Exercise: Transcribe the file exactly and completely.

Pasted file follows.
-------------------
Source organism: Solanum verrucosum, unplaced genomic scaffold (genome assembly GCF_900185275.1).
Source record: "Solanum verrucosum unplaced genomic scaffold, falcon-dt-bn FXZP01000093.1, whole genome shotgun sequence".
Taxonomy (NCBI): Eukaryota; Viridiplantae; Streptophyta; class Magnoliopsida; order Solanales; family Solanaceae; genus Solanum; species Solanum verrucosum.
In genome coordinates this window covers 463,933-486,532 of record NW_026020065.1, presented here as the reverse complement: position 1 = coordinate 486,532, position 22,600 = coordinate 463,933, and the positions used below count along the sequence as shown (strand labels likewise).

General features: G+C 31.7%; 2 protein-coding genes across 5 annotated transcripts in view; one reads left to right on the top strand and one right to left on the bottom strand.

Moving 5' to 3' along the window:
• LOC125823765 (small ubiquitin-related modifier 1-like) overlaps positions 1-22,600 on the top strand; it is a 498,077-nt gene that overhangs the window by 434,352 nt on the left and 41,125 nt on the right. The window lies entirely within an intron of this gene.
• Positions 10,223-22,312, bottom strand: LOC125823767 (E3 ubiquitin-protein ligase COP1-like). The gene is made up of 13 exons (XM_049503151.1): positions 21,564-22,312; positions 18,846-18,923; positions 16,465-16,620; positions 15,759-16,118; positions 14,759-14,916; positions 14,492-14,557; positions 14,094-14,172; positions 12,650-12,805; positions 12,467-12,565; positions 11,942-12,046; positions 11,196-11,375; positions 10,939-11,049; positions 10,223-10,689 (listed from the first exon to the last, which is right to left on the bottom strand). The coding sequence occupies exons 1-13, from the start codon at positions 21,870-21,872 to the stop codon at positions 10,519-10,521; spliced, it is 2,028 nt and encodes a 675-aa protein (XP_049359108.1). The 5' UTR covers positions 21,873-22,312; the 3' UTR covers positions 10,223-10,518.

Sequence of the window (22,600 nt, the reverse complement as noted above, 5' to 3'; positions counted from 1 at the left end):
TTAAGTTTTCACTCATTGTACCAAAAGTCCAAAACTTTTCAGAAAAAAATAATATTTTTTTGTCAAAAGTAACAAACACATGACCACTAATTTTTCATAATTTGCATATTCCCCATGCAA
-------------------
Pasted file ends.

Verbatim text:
Source organism: Solanum verrucosum, unplaced genomic scaffold (genome assembly GCF_900185275.1).
Source record: "Solanum verrucosum unplaced genomic scaffold, falcon-dt-bn FXZP01000093.1, whole genome shotgun sequence".
Taxonomy (NCBI): Eukaryota; Viridiplantae; Streptophyta; class Magnoliopsida; order Solanales; family Solanaceae; genus Solanum; species Solanum verrucosum.
In genome coordinates this window covers 463,933-486,532 of record NW_026020065.1, presented here as the reverse complement: position 1 = coordinate 486,532, position 22,600 = coordinate 463,933, and the positions used below count along the sequence as shown (strand labels likewise).

General features: G+C 31.7%; 2 protein-coding genes across 5 annotated transcripts in view; one reads left to right on the top strand and one right to left on the bottom strand.

Moving 5' to 3' along the window:
• LOC125823765 (small ubiquitin-related modifier 1-like) overlaps positions 1-22,600 on the top strand; it is a 498,077-nt gene that overhangs the window by 434,352 nt on the left and 41,125 nt on the right. The window lies entirely within an intron of this gene.
• Positions 10,223-22,312, bottom strand: LOC125823767 (E3 ubiquitin-protein ligase COP1-like). The gene is made up of 13 exons (XM_049503151.1): positions 21,564-22,312; positions 18,846-18,923; positions 16,465-16,620; positions 15,759-16,118; positions 14,759-14,916; positions 14,492-14,557; positions 14,094-14,172; positions 12,650-12,805; positions 12,467-12,565; positions 11,942-12,046; positions 11,196-11,375; positions 10,939-11,049; positions 10,223-10,689 (listed from the first exon to the last, which is right to left on the bottom strand). The coding sequence occupies exons 1-13, from the start codon at positions 21,870-21,872 to the stop codon at positions 10,519-10,521; spliced, it is 2,028 nt and encodes a 675-aa protein (XP_049359108.1). The 5' UTR covers positions 21,873-22,312; the 3' UTR covers positions 10,223-10,518.

Sequence of the window (22,600 nt, the reverse complement as noted above, 5' to 3'; positions counted from 1 at the left end):
TTAAGTTTTCACTCATTGTACCAAAAGTCCAAAACTTTTCAGAAAAAAATAATATTTTTTTGTCAAAAGTAACAAACACATGACCACTAATTTTTCATAATTTGCATATTCCCCATGCAA